This is a great album to give anyone looking for an introduction to the band. From great power pop (‘Stacy’s Mom,’ ‘Bright Future in Sales,’ today’s SOTD) to beautiful acoustic tracks (‘Hackensack,’ ‘Valley Winter Song’) to charming love songs (‘Hey Julie’), this album serves up a little bit of everything.
My final one-hit wonder is a painful choice. I adore so much of Fountains of Wayne’s music that I hate to think of them being relegated to the dustbin of history, remembered for their only hit song, ‘Stacy’s Mom.’
And here’s the real kick in the pants: ‘Stacy’s Mom’ wasn’t even that big of a hit. It peaked at #21 on the Billboard Hot 100 and reached #3 on the Pop chart. Nothing else the band released ever came close to chart success.
If I had to name Fountains of Wayne’s best album, I’d be torn between Utopia Parkway and 2003’s Welcome Interstate Managers. Utopia Parkway is a more focused and consistent album, but many of the songs on Welcome Interstate Managers are the band’s best yet.
Managers is one of those cases, more prevalent these days it seems, of an album where less is more. It is a really good album at 16 songs. At 12 it would be amazing. The first six songs fly by in a burst of creativity and craftsmanship but things start to fall apart a few songs after that. Everything here is good but they needed an editor. Of course, in the MP3 era we can all be editors, and it’s easy enough to re-sequence the album as an iTunes playlist.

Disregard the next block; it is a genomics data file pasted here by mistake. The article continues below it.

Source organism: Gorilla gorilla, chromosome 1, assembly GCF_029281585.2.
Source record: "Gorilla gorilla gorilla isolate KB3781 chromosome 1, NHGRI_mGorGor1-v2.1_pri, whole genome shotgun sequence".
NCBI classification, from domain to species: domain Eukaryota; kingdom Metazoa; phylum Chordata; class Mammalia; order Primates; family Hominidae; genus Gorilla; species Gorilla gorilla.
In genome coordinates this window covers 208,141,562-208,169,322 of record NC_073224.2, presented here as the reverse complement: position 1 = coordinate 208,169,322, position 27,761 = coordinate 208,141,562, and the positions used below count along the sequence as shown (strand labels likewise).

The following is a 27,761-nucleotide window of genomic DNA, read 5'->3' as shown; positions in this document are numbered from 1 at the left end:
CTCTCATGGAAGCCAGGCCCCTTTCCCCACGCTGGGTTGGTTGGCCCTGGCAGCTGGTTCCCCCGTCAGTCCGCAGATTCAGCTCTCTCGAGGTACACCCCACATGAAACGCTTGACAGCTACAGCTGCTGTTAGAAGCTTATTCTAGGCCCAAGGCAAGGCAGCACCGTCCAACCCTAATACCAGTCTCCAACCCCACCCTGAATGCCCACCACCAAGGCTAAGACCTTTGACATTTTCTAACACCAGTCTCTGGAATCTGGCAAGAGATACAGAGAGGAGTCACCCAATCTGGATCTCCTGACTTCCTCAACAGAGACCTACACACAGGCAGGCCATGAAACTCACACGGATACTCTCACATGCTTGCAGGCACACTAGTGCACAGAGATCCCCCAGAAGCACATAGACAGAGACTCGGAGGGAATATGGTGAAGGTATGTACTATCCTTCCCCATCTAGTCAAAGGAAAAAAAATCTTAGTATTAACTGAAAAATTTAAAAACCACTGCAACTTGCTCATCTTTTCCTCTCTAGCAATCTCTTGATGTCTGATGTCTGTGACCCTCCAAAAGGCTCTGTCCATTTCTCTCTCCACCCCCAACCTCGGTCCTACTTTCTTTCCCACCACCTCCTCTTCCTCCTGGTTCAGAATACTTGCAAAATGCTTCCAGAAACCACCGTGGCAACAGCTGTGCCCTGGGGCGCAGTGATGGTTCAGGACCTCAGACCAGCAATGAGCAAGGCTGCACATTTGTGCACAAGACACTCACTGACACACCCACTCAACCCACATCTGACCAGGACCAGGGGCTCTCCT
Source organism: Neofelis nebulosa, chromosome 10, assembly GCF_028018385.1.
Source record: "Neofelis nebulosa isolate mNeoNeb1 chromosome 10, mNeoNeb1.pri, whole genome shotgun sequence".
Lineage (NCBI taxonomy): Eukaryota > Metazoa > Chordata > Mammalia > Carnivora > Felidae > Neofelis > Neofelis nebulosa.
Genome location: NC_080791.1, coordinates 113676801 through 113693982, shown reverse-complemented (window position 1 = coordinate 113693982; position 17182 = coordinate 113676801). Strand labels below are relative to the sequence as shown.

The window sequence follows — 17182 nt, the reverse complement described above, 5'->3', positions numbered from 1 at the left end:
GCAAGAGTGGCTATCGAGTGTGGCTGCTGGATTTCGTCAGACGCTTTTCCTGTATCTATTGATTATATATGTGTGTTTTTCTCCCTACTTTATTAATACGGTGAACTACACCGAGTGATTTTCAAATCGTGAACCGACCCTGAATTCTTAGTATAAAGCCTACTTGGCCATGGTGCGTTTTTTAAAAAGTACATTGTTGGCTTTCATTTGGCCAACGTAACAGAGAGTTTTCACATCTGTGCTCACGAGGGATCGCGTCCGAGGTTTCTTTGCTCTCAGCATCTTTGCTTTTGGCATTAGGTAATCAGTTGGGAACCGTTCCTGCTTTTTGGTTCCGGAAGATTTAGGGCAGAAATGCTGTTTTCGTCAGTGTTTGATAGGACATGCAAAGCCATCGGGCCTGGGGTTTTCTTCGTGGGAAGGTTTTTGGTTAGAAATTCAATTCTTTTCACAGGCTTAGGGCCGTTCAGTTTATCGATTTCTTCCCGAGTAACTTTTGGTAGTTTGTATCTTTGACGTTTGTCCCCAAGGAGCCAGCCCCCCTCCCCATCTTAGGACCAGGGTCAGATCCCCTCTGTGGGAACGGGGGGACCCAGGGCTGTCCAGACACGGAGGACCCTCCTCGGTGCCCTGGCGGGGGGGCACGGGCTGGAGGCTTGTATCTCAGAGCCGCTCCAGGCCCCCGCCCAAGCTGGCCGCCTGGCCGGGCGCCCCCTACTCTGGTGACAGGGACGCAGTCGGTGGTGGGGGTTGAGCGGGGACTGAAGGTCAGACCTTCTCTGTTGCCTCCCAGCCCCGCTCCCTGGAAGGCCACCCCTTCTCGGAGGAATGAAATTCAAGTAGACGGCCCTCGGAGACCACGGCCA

I interrupt the previously scheduled Elvis Costello appreciation to bring you a week of unrelated songs. I figure I’ll give a break to the non-Costello fans in the audience (what’s wrong with you people?) and come back to him next week.
A couple of weeks back I featured a group of “happy” songs that were purposefully shallow and innocuous. But I didn’t mean to imply that I find no value in light songs. On the contrary, a well-written upbeat pop song can be the best thing in the world. And today’s song is perhaps the ultimate example.
It was the song ‘Denise’ from the Utopia Parkway album that caught my attention. It was on a sampler CD in an indie music magazine and I loved it instantly. For some reason, I thought FOW was a Christian rock band… maybe I was confusing them with Jars of Clay. So it was a happy surprise to learn they were actually fierce, clever ironists with a great sense of humor and a knack for killer hooks.